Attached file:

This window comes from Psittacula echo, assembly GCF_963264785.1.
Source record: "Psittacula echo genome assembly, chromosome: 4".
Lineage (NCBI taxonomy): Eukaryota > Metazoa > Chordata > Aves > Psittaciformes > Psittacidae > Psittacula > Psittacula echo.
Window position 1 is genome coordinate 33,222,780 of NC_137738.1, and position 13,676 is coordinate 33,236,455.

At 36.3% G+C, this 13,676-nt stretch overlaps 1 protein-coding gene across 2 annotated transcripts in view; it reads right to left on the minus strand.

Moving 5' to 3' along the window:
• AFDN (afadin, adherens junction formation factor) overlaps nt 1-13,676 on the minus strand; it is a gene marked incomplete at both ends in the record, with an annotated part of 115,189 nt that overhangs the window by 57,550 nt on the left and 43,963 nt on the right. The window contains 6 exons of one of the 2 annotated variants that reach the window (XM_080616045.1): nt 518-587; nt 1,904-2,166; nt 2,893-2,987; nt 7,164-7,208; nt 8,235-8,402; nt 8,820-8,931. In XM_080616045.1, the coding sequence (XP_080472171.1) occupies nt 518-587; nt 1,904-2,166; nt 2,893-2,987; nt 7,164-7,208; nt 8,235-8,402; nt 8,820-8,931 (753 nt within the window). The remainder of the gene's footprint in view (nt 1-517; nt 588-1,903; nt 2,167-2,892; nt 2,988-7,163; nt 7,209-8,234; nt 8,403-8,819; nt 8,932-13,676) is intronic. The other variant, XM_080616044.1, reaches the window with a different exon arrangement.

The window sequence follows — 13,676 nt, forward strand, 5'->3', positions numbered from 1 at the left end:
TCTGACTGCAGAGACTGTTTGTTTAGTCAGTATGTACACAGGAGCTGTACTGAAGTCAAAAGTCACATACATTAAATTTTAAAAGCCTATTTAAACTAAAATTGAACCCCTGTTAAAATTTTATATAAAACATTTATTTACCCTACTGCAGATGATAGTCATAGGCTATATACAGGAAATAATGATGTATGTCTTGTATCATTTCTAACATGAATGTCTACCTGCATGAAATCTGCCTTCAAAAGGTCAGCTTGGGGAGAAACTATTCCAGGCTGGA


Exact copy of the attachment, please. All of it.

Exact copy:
This window comes from Psittacula echo, assembly GCF_963264785.1.
Source record: "Psittacula echo genome assembly, chromosome: 4".
Lineage (NCBI taxonomy): Eukaryota > Metazoa > Chordata > Aves > Psittaciformes > Psittacidae > Psittacula > Psittacula echo.
Window position 1 is genome coordinate 33,222,780 of NC_137738.1, and position 13,676 is coordinate 33,236,455.

At 36.3% G+C, this 13,676-nt stretch overlaps 1 protein-coding gene across 2 annotated transcripts in view; it reads right to left on the minus strand.

Moving 5' to 3' along the window:
• AFDN (afadin, adherens junction formation factor) overlaps nt 1-13,676 on the minus strand; it is a gene marked incomplete at both ends in the record, with an annotated part of 115,189 nt that overhangs the window by 57,550 nt on the left and 43,963 nt on the right. The window contains 6 exons of one of the 2 annotated variants that reach the window (XM_080616045.1): nt 518-587; nt 1,904-2,166; nt 2,893-2,987; nt 7,164-7,208; nt 8,235-8,402; nt 8,820-8,931. In XM_080616045.1, the coding sequence (XP_080472171.1) occupies nt 518-587; nt 1,904-2,166; nt 2,893-2,987; nt 7,164-7,208; nt 8,235-8,402; nt 8,820-8,931 (753 nt within the window). The remainder of the gene's footprint in view (nt 1-517; nt 588-1,903; nt 2,167-2,892; nt 2,988-7,163; nt 7,209-8,234; nt 8,403-8,819; nt 8,932-13,676) is intronic. The other variant, XM_080616044.1, reaches the window with a different exon arrangement.

The window sequence follows — 13,676 nt, forward strand, 5'->3', positions numbered from 1 at the left end:
TCTGACTGCAGAGACTGTTTGTTTAGTCAGTATGTACACAGGAGCTGTACTGAAGTCAAAAGTCACATACATTAAATTTTAAAAGCCTATTTAAACTAAAATTGAACCCCTGTTAAAATTTTATATAAAACATTTATTTACCCTACTGCAGATGATAGTCATAGGCTATATACAGGAAATAATGATGTATGTCTTGTATCATTTCTAACATGAATGTCTACCTGCATGAAATCTGCCTTCAAAAGGTCAGCTTGGGGAGAAACTATTCCAGGCTGGA